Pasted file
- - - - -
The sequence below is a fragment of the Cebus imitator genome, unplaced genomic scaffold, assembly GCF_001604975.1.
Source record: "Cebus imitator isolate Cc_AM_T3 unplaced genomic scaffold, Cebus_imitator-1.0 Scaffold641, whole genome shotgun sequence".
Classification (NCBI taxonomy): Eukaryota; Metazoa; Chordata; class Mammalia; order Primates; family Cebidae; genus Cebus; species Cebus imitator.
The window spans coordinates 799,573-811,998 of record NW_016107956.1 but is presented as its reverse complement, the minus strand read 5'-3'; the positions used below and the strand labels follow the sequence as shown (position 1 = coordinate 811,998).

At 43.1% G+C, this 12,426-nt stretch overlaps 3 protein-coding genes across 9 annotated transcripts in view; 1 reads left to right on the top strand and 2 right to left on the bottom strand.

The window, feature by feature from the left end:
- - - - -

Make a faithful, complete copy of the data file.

The sequence below is a fragment of the Cebus imitator genome, unplaced genomic scaffold, assembly GCF_001604975.1.
Source record: "Cebus imitator isolate Cc_AM_T3 unplaced genomic scaffold, Cebus_imitator-1.0 Scaffold641, whole genome shotgun sequence".
Classification (NCBI taxonomy): Eukaryota; Metazoa; Chordata; class Mammalia; order Primates; family Cebidae; genus Cebus; species Cebus imitator.
The window spans coordinates 799,573-811,998 of record NW_016107956.1 but is presented as its reverse complement, the minus strand read 5'-3'; the positions used below and the strand labels follow the sequence as shown (position 1 = coordinate 811,998).

At 43.1% G+C, this 12,426-nt stretch overlaps 3 protein-coding genes across 9 annotated transcripts in view; 1 reads left to right on the top strand and 2 right to left on the bottom strand.

The window, feature by feature from the left end: